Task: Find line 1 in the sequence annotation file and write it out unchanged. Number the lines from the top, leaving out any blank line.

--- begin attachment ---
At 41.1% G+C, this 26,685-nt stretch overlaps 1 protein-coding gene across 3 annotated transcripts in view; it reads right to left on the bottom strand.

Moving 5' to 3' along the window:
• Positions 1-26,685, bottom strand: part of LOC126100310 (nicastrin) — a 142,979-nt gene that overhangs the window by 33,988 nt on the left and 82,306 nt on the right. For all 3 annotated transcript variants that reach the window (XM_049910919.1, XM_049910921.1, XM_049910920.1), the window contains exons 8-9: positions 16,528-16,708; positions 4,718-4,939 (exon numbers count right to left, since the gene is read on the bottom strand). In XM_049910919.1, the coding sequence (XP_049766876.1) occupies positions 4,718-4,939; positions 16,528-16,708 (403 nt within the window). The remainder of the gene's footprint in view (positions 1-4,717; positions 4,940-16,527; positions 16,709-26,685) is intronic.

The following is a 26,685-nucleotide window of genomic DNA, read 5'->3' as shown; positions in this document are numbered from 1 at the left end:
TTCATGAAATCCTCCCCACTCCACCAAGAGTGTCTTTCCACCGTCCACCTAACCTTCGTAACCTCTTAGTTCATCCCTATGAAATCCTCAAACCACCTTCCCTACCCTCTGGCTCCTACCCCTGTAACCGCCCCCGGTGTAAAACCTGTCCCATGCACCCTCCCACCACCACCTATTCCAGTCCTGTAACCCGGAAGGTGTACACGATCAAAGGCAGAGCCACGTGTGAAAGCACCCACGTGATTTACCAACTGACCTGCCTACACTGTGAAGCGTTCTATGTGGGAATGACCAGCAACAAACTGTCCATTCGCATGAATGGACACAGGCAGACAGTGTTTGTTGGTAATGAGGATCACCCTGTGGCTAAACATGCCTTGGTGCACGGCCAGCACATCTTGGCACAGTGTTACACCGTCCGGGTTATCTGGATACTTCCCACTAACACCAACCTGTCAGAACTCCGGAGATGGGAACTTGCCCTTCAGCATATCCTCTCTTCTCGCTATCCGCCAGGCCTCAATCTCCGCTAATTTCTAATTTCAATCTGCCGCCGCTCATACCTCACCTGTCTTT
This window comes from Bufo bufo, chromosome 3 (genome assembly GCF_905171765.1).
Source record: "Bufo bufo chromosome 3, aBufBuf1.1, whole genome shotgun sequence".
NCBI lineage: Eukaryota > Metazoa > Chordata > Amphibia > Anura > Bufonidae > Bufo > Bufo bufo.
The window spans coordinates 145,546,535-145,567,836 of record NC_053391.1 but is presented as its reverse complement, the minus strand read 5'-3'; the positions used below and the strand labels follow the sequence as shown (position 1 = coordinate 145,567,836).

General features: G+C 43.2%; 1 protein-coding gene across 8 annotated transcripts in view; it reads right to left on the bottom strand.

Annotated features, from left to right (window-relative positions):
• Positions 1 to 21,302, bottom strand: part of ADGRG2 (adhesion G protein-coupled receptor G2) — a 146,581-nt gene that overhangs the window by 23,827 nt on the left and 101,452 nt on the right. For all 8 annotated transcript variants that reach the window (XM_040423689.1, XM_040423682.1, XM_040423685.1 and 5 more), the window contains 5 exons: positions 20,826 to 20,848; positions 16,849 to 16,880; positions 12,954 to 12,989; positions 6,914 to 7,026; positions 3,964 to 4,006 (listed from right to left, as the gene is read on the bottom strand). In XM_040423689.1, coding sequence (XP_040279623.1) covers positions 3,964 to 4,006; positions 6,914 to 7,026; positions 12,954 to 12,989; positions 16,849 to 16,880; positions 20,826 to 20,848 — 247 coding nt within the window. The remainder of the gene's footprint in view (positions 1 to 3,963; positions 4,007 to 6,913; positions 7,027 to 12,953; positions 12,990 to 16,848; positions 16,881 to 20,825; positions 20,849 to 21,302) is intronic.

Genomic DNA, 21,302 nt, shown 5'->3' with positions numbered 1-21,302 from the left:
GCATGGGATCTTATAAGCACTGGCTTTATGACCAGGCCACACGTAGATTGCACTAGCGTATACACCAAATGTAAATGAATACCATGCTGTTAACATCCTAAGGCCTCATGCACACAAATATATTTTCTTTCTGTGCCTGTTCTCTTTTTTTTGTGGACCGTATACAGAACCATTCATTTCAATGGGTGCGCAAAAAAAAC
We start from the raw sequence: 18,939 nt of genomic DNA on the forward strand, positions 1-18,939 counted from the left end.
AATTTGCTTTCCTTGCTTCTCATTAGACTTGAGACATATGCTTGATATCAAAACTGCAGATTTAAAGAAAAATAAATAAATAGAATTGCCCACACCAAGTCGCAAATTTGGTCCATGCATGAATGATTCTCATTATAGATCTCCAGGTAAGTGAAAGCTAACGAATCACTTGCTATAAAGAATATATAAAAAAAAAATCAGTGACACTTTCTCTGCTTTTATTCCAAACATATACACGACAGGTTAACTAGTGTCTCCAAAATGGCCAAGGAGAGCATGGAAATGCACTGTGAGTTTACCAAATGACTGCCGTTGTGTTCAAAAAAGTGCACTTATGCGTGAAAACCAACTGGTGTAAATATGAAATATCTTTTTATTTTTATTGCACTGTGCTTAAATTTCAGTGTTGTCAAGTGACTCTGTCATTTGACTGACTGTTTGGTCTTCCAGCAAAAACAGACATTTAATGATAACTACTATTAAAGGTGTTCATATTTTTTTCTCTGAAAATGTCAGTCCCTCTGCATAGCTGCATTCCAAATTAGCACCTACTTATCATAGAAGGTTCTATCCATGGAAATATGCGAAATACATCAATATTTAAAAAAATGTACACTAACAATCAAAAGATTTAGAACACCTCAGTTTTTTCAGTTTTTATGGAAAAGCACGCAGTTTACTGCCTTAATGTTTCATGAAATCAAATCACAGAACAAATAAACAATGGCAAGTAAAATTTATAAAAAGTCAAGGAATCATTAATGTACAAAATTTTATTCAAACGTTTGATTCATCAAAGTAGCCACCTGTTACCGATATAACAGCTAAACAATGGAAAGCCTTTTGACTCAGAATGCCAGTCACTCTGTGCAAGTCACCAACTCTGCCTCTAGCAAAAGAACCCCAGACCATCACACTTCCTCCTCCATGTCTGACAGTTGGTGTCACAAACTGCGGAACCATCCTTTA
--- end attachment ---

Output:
At 41.1% G+C, this 26,685-nt stretch overlaps 1 protein-coding gene across 3 annotated transcripts in view; it reads right to left on the bottom strand.